#12 feetchallenge

This recipe also makes use of the plants and vegetables that I was growing in my garden at the time namely nastursiums, Chop-suey greens and the courgette flower for decoration.

Pork Rib Ramen Recipe

There number of steps to this recipe you are best to start on a Saturday if you have a working week and finish on the Sunday.

  1. Firstly prepare the chicken bone broth or use frozen broth. (see below)
  2. Next make the Dashi. (see below)
  3. The next day add half the bone broth to half the dashi
  4. Fry some onions, garlic, ginger, Shitake mushrooms and chilli in a saucepan
  5. Add the mixed dashi and bone broth to the saucepan
  6. Add some soy sauce and fish sauce to the liquid a few dashes of both.
  7. Add the pork ribs and heat to boiling then reduce to a simmer.
  8. Cook the the ribs until tender.
  9. Cook the noodles separately & allow to cool.
  10. Finally plate up, add the noodles to the bowl and spoon over your broth then add garnishes of mushrooms, spring onions, chop suey greens, nastursiums, boiled egg and finely cut ginger.


How to make Vegetarian Dashi

Shitake mushrooms a good handful

Kelp (konbu in Japanese) a few sheets avaialble in Asian shops alternartively use Kelp in powdered form from Blas na Mara.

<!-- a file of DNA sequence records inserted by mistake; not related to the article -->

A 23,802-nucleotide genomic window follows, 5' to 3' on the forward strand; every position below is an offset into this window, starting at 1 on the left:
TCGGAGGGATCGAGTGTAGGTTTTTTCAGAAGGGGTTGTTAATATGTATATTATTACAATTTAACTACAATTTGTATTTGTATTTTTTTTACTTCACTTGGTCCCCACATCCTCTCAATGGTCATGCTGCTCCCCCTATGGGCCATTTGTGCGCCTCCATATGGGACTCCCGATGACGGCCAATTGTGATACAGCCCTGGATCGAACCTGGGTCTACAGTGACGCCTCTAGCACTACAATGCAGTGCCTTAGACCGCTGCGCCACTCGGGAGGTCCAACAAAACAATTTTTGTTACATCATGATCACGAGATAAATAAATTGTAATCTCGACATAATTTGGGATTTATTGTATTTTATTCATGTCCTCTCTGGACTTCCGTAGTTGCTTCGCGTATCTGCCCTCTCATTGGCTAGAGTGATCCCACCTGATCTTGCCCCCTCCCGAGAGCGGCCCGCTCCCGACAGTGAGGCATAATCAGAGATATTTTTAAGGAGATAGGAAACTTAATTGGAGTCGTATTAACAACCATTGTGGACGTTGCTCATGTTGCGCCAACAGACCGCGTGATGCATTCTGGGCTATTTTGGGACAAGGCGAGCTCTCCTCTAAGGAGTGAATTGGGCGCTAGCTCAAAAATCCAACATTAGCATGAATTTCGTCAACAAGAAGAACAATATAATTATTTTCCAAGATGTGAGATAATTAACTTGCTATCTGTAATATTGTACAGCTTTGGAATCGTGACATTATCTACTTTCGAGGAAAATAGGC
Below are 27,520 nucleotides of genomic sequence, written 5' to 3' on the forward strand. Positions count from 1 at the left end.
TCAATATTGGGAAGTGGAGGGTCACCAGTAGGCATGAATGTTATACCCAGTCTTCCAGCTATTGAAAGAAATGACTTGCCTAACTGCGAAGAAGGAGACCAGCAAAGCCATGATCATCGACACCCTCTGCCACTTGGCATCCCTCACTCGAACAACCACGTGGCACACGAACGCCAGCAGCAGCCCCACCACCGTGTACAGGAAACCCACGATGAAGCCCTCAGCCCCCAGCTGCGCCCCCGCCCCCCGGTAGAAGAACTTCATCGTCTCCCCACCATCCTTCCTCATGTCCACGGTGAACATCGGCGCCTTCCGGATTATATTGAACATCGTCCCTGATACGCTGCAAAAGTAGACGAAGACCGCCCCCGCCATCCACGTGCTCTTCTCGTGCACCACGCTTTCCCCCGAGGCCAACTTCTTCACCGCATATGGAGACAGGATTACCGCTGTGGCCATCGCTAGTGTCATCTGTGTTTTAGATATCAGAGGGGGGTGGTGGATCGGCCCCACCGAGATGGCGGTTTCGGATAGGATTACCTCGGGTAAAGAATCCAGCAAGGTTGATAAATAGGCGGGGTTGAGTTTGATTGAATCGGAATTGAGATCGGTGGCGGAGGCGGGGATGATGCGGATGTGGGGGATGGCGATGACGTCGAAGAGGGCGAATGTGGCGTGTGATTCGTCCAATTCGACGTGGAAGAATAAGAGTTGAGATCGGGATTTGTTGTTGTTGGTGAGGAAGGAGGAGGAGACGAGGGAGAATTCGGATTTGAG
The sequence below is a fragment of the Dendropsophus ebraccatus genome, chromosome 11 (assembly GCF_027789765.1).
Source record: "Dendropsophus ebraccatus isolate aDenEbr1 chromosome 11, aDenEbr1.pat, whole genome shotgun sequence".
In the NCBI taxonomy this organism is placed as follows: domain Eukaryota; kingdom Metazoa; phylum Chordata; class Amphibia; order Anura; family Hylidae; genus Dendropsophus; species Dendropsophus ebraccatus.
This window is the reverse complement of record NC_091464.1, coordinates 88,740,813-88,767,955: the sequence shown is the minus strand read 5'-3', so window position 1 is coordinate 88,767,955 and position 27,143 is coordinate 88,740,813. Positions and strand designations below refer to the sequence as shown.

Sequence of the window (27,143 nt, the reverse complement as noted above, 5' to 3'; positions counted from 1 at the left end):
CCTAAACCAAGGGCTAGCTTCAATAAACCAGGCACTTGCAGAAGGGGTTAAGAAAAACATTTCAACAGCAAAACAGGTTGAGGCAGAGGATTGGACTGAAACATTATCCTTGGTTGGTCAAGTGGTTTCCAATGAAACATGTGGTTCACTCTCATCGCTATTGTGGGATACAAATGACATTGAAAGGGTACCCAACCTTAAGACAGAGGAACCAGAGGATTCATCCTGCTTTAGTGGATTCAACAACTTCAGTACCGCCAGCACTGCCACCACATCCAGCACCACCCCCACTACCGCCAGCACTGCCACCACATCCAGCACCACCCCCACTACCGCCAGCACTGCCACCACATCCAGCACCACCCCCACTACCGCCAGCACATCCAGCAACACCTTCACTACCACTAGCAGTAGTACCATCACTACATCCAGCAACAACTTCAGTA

To make this put the kelp and shitake in a sauce pan with some water and bring to the boil for only a few seconds then turn off the heat and let the mixture cool. Then strain off the solids and bottle the dashi in a container or old gerkin jar like me. The shitake mushrooms can then be added to the simmering bone broth.


How to make Bone broth


  • 1 whole organic chicken
  • 1 to 2 organic chicken carcasses
  • ½ cup organic apple cider vinegar
  • Approx 3 to 4 litres of water
  • 3 to 4 stalks of celery
  • 2 organic carrots
  • 2 to 3 onions
  • 1 whole head of garlic
  • Star anise approx. 3 to 4 seeds.
  • Teaspoon fennel seeds
  • Some ginger ½ an inch
  • Sea salt


  1. Put all the ingredients in a large stock pot and begin to boil, removing all the scum that rises to the surface of the liquid.
  2. Then reduce to a simmer. Simmer until the chicken meat on the whole chicken starts separating from the bone after about 1.5 to 2 hours. When it does, remove the chicken from the pot (as you don`t want over cook the meat) and separate the meat from the bones.
  3. Then place the bones back in and continue to simmer for up to at least a further 6 hours whatever your patience will allow, some people recommend to between 24 to 72hrs. Ensure you have marked the original level of the water and keep the level topped up to this mark.
  4. Let the broth cool and strain it
  5. Add sea salt to taste.

The beautiful bowl was made by Cork and Midleton ceramicist Susan Herlihy  https://www.facebook.com/ceramic.art.10/?fref=ts

If you like this content and would like to receive regular recipes and videos on good food

please do follow us on twitter @atasteofireland

Instagram: https://www.instagram.com/tasteofireland/

Facebook https://www.facebook.com/pages/A-Taste-Of-Ireland/200420766678763

& you tube https://www.youtube.com/channel/UC1Qb8ibEp-yetiTHSaQG78w

don’t forget to subscribe.

for more content like this.

All video and photographic content is copyright of Sean Monaghan www.atasteof-ireland.com2016